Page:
Theory of Computational Irreducibility
In Stephen Wolfram’s book, A New Kind of Science, Wolfram put forth a theory that complex systems cannot be shortcut by math. In order to obtain the output of a program for a certain step, one must run that program for each step up until the desired step.
While studying cellular automata, Stephen Wolfram discovered that some of the simple programs used to generate cellular automata produced complex output. In his most famous example, named Rule 30, it produced really intricate patterns:
As one can see from the output of Rule 30, the output generated by running this program for 100, 1000, or 10000 more steps cannot be known. It can be computed, but the computation of each step depends on the result of computing the previous step. Therefore, we cannot create a traditional math function for generating the output for any step.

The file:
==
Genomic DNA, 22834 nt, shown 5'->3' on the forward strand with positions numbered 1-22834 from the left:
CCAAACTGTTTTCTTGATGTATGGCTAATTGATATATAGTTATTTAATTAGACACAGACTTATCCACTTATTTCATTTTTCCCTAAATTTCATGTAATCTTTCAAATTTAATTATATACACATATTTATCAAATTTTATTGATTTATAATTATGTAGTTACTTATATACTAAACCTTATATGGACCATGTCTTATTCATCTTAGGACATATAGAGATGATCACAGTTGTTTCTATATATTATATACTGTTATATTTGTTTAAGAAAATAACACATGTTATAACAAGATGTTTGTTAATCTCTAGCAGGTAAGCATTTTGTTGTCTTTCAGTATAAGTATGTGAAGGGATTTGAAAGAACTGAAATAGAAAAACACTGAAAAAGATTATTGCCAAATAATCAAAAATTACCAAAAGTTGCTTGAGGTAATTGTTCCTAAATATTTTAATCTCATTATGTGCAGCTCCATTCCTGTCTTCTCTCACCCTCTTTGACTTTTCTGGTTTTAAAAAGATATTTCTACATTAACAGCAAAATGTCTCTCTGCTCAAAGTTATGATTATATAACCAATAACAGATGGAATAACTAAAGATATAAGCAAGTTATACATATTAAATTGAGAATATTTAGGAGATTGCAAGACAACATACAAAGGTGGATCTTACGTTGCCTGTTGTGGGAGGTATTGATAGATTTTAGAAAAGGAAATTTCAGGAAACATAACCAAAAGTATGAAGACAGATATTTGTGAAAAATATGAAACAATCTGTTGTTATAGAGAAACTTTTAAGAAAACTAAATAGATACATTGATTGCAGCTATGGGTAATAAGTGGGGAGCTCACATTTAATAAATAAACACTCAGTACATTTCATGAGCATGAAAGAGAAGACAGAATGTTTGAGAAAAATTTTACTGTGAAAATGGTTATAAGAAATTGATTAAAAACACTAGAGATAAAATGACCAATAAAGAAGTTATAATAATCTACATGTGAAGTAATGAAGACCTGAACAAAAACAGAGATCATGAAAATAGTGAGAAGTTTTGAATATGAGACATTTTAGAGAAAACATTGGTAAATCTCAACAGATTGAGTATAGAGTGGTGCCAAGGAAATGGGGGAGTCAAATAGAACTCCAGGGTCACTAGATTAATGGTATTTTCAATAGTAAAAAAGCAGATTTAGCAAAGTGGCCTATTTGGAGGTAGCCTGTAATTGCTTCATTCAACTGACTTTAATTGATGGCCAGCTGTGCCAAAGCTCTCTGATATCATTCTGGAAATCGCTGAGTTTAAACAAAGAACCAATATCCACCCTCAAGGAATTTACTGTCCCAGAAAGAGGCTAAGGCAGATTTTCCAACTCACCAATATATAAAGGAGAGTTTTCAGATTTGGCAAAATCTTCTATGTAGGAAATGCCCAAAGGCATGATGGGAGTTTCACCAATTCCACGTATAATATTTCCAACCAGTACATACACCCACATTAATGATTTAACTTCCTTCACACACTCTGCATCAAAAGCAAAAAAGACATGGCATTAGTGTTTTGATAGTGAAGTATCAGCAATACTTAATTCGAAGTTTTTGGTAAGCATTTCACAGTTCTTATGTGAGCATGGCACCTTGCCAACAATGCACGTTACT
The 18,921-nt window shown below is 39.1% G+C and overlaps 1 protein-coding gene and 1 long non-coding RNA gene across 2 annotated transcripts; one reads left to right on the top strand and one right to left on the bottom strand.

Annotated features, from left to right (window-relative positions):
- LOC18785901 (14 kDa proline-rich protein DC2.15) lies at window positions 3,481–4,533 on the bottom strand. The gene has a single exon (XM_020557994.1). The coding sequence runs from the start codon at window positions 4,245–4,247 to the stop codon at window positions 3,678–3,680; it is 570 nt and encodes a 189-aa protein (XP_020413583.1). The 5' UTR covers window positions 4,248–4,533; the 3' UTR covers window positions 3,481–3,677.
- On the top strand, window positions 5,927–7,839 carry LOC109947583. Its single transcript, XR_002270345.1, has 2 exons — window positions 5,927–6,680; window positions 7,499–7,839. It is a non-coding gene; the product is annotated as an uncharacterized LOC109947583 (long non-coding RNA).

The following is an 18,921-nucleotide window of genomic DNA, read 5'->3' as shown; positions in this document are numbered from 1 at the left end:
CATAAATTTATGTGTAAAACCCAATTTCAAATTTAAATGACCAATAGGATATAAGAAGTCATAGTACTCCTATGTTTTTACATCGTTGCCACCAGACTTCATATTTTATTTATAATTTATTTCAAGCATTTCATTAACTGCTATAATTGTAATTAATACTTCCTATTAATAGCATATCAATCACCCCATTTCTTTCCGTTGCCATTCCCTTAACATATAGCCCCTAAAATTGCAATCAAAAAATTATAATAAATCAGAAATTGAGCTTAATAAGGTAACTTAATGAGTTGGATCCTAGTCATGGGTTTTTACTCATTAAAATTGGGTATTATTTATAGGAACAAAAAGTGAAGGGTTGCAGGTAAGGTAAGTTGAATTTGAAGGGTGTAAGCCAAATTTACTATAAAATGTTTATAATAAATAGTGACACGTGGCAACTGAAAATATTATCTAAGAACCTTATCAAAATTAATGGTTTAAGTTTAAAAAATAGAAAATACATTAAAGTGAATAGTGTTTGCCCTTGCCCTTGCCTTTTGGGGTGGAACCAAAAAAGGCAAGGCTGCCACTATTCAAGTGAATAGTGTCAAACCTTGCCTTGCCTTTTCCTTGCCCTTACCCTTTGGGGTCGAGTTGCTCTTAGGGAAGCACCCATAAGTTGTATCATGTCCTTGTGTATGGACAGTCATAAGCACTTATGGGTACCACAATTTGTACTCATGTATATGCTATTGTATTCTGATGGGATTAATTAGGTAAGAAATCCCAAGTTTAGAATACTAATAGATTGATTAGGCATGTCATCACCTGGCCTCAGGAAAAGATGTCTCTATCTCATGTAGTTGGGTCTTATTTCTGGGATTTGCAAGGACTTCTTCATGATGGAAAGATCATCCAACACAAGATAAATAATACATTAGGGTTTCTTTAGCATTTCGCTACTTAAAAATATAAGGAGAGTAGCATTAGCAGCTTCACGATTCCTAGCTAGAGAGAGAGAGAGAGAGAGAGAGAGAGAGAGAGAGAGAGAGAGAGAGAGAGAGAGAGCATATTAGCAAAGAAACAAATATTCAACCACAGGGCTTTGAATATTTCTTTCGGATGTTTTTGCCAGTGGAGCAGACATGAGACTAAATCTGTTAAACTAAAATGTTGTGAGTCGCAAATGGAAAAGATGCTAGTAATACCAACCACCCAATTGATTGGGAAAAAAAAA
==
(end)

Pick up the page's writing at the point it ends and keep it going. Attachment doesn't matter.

Prior to this discovery, Wolfram’s career as a scientist and engineer led him to believe that complex behavior was only possible through sophisticated programs. Rule 30, however, only consisted of some basic descriptions about how a cell should be shaded given the shading of the neighboring cells.
This set Wolfram on a path to examine our entire universe through this lens. He believes that the most fundamental aspect of our universe is computation. Put another way, our universe is the result of some program that has been running for many steps.
This has profound implications in how we think about intelligence, science, engineering, philosophy, and essentially all fields. It means that the computation responsible for the weather on Earth is no more and no less intelligent than the human brain. Both are the result of computation.
I will continue to explore these aspects in more details in this blog.
Posted on March 28, 2016